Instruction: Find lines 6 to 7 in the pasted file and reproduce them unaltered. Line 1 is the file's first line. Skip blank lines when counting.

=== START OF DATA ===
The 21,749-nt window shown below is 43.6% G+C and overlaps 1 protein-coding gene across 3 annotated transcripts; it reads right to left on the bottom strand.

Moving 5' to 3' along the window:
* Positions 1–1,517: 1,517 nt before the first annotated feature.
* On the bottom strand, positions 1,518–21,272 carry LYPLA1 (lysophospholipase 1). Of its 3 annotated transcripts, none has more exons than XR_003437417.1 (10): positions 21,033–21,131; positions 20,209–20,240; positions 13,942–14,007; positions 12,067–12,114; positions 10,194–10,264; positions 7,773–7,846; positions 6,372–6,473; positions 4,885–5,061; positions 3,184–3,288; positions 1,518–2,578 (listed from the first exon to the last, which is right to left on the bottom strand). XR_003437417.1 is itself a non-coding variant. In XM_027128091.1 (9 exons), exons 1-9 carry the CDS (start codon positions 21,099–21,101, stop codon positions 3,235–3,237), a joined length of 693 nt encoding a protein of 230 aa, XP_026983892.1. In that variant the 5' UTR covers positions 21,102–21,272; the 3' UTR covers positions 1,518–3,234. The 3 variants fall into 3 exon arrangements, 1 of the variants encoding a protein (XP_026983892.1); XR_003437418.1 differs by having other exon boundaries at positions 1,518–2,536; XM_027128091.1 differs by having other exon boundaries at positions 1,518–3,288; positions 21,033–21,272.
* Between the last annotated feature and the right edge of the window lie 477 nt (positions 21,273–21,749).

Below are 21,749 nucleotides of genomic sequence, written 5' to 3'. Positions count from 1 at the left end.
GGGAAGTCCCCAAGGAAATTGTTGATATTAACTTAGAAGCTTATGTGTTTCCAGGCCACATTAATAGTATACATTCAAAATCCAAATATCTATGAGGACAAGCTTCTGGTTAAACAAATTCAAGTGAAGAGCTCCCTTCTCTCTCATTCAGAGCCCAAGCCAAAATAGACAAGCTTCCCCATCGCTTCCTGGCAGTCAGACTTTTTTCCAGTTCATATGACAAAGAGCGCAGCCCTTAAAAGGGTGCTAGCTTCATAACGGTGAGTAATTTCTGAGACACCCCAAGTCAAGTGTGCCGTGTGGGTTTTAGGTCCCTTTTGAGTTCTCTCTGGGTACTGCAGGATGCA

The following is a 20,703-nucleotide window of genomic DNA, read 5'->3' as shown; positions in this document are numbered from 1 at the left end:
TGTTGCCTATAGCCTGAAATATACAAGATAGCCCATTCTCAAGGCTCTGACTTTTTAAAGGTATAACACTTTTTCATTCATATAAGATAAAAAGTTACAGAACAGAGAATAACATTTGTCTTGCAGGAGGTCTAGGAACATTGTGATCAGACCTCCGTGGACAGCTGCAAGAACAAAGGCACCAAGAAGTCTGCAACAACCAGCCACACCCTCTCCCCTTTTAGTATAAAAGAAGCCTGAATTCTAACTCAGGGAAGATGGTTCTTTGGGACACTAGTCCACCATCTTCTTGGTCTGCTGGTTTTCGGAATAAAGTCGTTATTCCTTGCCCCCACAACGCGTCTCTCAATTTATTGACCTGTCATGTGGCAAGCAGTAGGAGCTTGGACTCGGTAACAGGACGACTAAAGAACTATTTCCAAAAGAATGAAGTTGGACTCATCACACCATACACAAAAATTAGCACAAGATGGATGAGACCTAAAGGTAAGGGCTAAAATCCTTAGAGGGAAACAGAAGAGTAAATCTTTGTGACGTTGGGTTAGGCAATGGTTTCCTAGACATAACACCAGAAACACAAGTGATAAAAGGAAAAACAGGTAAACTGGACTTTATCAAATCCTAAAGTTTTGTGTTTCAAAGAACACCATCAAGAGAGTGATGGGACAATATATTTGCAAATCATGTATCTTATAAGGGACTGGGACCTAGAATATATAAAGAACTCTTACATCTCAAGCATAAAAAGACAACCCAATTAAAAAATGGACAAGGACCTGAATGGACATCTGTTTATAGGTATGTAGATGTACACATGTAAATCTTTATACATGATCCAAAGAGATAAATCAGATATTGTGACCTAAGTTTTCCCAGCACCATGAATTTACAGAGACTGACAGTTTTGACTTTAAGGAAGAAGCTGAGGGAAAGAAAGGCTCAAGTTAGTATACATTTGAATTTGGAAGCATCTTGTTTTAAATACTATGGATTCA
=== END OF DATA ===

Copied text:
Below are 21,749 nucleotides of genomic sequence, written 5' to 3'. Positions count from 1 at the left end.
GGGAAGTCCCCAAGGAAATTGTTGATATTAACTTAGAAGCTTATGTGTTTCCAGGCCACATTAATAGTATACATTCAAAATCCAAATATCTATGAGGACAAGCTTCTGGTTAAACAAATTCAAGTGAAGAGCTCCCTTCTCTCTCATTCAGAGCCCAAGCCAAAATAGACAAGCTTCCCCATCGCTTCCTGGCAGTCAGACTTTTTTCCAGTTCATATGACAAAGAGCGCAGCCCTTAAAAGGGTGCTAGCTTCATAACGGTGAGTAATTTCTGAGACACCCCAAGTCAAGTGTGCCGTGTGGGTTTTAGGTCCCTTTTGAGTTCTCTCTGGGTACTGCAGGATGCA